With the rise of young adult (YA) fiction popularity, and the wide audience ranging from preteen to late twenties / early thirties (thank you, Hunger Games), publishers and marketers are thinking of creating a new sub-genre called new adult (NA for the purpose of this post).
While marketing directors say there is a need for NA, with an audience geared toward 18- to 23-year-olds, some wonder if it’s even necessary.
“Even though the term is a relatively new one, the content has always been there in literature and movies,” explained Gina Wachtel, v-p and associate publisher at Random House. Wachtel, who is overseeing a slate of new digital imprints at Random House, among them a new adult one called Flirt, said these books feature characters who are at “the stage of figuring out who you really are—and all that goes with it.”
Talk to editors about new adult and the first thing you will hear is that the term is fluid. While these titles will likely feature 18-year-old to 20-something protagonists, fixating on the age of a character misses the point. Lucia Macro, a v-p and executive editor at William Morrow, said the new adult tag speaks more to voice, style, and theme. Asked if the term was necessary, Macro said it’s useful as a marketing tool. “Whether people want to admit it or not, publishing is a lot about marketing, and when you’re marketing to people it’s necessary to have [the appropriate] terminology.” She then added: “In-house it helps people wrap their brain around a book, especially when you have maybe 10 seconds to explain it to them.”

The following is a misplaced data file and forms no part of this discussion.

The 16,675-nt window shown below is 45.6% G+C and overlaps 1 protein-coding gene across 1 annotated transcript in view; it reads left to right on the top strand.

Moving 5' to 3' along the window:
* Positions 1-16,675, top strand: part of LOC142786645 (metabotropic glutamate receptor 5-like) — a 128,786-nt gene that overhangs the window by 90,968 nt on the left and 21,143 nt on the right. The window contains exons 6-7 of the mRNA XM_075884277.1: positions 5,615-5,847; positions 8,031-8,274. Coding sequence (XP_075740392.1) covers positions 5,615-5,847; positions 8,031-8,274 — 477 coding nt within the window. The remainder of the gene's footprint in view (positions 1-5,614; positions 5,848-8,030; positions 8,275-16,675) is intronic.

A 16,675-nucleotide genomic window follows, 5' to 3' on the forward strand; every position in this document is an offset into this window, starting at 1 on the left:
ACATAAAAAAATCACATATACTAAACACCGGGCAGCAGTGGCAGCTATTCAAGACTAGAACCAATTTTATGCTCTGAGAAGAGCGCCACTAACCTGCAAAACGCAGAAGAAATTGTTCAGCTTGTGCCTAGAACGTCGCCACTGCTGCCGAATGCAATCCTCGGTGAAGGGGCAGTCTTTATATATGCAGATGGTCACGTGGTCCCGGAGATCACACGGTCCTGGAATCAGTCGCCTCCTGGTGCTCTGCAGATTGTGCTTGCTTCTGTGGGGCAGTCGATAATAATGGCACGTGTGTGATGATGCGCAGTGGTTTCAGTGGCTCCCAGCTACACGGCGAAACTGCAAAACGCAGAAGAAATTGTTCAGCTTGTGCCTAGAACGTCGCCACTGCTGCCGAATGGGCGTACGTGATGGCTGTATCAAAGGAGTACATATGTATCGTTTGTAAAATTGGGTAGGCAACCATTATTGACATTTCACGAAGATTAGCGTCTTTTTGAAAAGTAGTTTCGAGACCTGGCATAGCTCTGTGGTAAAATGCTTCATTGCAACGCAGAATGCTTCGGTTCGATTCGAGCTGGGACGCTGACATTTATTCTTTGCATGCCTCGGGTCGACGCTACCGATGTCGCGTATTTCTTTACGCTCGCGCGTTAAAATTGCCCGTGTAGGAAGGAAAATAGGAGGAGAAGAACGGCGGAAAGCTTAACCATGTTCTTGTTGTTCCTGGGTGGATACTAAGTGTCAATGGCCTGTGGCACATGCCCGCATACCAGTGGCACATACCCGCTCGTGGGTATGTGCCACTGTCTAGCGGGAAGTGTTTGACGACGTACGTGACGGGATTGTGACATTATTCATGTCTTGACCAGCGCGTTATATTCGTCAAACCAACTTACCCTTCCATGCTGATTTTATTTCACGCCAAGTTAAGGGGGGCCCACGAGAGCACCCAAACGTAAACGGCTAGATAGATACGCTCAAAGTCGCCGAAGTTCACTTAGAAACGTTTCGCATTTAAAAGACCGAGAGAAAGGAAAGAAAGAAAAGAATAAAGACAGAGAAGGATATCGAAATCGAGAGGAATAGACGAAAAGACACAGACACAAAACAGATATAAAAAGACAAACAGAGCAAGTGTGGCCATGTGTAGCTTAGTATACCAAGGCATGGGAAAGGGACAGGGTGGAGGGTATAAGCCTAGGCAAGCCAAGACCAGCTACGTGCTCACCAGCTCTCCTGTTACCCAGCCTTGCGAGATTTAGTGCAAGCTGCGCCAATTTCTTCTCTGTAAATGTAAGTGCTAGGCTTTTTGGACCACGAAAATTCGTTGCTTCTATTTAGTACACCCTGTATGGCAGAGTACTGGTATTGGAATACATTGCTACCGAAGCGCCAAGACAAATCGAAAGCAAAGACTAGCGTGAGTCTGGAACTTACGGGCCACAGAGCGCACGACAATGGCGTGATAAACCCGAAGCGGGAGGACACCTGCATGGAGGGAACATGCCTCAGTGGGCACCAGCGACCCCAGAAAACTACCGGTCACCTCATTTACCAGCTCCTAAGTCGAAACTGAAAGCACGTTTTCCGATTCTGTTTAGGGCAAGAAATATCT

Some people believe the NA title will help censor content too mature for teens. While at the same time, NA can be marketed towards readers that share books across generations: mothers and daughters reading the same series or kinds of books, for example.
Personally, I do think the NA concept is a neat idea, but completely unnecessary. There are some great self-discovery books in fiction (or “adult” fiction, if we have to use this sort of terminology), as people are constantly discovering who they are no matter what stage in life. There are thousands upon thousands of books that do not even contain sex in it, if that’s the concern. The teen and children sections are there to help parents guide their offspring to various titles that is suitable for their age-group. But once that child is out of the house, in college, they are an adult — they should be able to make their own decisions on reading material. Creating an entirely new section almost seems to separate the market even more.
Division based on age, which is honestly what this boils down to, is unnecessary. I thoroughly enjoy books about children, teens, adults, even some protagonists that are in their 70s! It’s about the story.